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More and more of the Google web apps replace their scroll bars with CSS based ones that require a mouse to scroll (traditional scroll bar control based ones allow you to use the keyboard for scrolling).

What ways are there to force the Goolge web site products (like Google Reader, Google Mail, Google Plus) to traditional scroll bar controls in various web browsers?

Edit:

It seems that the keyboard only works with the "main" scroll bar on a page. Since the CSS does not allow you to put the focus on other scrollable areas on a page.

I've tried this in GMail, Google Plus and Google Reader in Google Chrome and Microsoft Internet Explorer (and if I remember, the behaviour is the same in Apple Safari and Mozilla FireFox as well).

The "main" (usually the list of messages) scrollable area scrolls with the up/down arrows of the keyboard.

Other scrollable areas (folder list, chat contacts list, etc) cannot be scrolled with the keyboard, but can be scrolled with the mouse wheel.

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I am not aware of this. Can you post a screenshot of such scroll bar? Which browser are you using? –  iglvzx Mar 13 '12 at 19:04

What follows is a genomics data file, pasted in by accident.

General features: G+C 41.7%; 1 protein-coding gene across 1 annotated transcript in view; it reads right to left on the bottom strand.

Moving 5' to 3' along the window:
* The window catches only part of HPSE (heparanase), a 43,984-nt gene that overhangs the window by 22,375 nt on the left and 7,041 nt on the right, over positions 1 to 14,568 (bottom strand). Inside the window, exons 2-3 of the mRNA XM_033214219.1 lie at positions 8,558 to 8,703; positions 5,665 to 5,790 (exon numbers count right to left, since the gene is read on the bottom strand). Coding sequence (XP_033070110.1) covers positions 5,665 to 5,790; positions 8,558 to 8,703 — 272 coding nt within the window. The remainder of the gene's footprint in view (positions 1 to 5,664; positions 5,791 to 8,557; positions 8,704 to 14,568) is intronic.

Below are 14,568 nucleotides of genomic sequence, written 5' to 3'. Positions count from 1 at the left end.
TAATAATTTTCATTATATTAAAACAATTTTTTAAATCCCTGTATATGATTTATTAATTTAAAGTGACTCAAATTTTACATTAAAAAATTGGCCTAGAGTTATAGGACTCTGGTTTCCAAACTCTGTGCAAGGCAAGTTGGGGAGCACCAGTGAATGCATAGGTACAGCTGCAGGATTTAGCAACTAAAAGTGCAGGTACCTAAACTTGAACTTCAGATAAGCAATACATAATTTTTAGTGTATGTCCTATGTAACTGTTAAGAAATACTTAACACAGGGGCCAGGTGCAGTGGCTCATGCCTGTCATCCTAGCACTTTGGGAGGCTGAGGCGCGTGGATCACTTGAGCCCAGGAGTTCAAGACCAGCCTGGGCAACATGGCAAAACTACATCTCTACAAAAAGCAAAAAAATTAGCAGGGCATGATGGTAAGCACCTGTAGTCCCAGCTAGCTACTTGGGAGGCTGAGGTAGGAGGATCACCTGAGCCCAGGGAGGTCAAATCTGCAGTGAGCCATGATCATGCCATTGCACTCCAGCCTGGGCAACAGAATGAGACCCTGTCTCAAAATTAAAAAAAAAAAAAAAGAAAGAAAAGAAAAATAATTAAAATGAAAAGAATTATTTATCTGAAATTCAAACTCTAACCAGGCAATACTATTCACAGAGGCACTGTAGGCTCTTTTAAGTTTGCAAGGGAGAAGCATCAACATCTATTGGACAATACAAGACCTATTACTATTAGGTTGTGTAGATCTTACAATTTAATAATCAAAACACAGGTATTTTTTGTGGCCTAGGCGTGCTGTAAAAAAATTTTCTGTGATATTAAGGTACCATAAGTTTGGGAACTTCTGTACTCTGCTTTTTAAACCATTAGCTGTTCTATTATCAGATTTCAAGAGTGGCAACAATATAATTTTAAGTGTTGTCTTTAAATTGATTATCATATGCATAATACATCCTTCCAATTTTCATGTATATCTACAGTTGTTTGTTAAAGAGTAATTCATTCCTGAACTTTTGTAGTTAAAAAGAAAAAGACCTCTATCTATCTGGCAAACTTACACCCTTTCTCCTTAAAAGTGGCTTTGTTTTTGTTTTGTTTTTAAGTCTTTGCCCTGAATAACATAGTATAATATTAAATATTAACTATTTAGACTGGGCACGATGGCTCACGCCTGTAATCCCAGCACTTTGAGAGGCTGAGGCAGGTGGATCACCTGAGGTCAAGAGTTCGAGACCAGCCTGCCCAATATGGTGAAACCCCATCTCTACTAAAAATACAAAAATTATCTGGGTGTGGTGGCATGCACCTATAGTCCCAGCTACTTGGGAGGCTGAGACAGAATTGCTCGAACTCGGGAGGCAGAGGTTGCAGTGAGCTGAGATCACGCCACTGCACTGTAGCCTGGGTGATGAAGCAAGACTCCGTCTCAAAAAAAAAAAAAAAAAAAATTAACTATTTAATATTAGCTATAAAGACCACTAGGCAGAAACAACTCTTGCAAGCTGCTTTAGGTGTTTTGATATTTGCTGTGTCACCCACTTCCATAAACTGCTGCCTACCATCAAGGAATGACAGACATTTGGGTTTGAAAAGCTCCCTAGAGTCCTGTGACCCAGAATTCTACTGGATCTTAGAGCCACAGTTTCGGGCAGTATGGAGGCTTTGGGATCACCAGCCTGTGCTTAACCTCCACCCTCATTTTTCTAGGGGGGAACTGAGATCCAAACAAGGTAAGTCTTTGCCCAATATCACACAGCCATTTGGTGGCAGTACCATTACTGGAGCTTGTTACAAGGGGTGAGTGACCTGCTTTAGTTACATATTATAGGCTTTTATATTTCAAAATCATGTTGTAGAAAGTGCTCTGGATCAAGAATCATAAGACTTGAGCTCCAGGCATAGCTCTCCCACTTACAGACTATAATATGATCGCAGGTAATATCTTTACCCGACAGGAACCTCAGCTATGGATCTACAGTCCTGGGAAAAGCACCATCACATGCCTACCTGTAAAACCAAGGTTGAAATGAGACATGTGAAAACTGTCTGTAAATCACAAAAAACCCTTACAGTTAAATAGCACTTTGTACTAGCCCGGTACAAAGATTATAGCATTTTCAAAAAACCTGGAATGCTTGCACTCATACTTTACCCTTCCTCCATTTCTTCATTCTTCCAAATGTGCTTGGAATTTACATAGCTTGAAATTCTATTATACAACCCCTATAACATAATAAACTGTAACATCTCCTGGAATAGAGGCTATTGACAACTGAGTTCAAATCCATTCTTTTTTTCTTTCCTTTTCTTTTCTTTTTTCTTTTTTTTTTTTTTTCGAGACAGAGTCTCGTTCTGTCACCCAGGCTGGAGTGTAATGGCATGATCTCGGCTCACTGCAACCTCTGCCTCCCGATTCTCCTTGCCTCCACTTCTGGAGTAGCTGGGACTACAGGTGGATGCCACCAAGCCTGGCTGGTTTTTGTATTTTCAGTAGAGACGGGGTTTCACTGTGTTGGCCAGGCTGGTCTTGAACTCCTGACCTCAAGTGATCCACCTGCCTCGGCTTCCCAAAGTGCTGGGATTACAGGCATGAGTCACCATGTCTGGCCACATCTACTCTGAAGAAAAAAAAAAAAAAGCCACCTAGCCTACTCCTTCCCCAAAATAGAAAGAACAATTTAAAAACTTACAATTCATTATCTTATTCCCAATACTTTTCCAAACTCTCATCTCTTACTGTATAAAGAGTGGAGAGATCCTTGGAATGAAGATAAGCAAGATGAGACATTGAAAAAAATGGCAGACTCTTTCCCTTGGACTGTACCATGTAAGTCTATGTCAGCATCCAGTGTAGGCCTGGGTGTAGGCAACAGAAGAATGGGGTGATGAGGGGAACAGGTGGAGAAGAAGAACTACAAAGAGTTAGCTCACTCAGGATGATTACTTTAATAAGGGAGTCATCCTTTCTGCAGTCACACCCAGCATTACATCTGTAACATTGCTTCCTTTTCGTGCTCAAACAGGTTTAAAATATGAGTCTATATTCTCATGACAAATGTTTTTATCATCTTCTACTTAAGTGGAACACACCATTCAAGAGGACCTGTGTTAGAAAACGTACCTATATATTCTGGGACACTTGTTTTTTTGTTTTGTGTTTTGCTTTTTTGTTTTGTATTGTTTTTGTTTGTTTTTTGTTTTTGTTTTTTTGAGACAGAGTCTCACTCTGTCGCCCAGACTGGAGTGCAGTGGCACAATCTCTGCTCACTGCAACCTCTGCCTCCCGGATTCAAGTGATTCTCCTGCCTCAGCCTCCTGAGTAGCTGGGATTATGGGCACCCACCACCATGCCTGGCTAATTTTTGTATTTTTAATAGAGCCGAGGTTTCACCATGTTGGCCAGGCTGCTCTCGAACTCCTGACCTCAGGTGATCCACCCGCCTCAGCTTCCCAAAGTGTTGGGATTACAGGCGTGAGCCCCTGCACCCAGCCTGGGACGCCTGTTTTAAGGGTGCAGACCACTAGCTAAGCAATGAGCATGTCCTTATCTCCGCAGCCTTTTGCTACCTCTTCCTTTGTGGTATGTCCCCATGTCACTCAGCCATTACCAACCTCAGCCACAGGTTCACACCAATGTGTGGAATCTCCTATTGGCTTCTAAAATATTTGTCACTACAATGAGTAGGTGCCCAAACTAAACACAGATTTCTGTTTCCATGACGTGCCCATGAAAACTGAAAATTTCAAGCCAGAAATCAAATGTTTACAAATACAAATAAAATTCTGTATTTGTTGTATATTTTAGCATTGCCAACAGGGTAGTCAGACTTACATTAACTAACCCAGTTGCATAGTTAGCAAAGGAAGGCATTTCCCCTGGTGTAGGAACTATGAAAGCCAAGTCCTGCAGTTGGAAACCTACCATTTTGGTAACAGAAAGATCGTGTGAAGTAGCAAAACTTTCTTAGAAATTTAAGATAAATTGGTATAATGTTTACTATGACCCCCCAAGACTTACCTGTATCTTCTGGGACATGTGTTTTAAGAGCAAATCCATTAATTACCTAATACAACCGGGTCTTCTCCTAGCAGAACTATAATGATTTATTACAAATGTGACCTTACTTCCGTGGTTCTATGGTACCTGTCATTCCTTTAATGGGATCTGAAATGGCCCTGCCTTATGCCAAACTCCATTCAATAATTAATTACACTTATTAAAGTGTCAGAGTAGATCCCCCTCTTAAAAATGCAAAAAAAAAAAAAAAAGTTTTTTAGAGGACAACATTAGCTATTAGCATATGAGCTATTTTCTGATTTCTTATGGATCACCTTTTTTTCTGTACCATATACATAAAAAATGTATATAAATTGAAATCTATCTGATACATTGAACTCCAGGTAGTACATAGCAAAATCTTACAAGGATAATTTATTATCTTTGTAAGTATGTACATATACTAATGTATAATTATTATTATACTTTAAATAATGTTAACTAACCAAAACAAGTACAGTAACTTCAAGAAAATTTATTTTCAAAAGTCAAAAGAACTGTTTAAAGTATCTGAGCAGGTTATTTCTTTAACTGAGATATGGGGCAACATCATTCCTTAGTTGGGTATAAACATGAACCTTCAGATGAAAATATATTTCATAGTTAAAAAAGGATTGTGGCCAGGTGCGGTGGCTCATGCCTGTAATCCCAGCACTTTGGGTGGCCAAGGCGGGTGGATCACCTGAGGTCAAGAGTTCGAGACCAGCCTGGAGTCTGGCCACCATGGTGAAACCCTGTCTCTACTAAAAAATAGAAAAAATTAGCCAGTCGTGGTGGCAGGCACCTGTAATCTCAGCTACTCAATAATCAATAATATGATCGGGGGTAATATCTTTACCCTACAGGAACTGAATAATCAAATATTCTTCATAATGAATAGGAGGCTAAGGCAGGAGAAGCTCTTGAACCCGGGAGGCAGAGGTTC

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In GMail I can use the arrows and PageUp/Down to scroll. Same in Reader. What doesn't work for you? Note: I'm using the new interface to GMail. –  uSlackr Mar 13 '12 at 19:22
    
@uSlackr, iglvzx: see the edit. Let me know if that explains the situation better. –  Jeroen Wiert Pluimers Mar 14 '12 at 16:38
    
@JeroenWiertPluimers: Secondary scrollbars have never been controllable by keyboard right away. You have to focus the cursor on them to use keyboard. –  dnbrv Mar 16 '12 at 1:25
    
In the past, you could give those secondary scrollbars focus. I can't any more. Need to find out why. Might ask a new question about that. Main question still says: it even fails with the main scrollbars. –  Jeroen Wiert Pluimers Apr 24 '12 at 7:17
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migrated from superuser.com Mar 16 '12 at 0:33

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1 Answer

Your best solution for now is to use a browser that doesn't support webkit-scrollbar, as if a page has that CSS, your browser will use it.

Here's an explanation why it cannot be "disabled":

::-webkit-scrollbar cannot be simply overridden to get the default style, the only way to do it is to remove all ::-webkit-scrollbar rules from the code. At that point, scrollable areas have to be forced to redraw the scrollbars. To do that you either quickly add and remove display:none; from or do the same thing with overflow:hidden; on scrollable elements. The problem with the first one is that the page flashes white at every page load; the second one is resource-intensive as it would have to whether check any element on the page overflows—not ideal.

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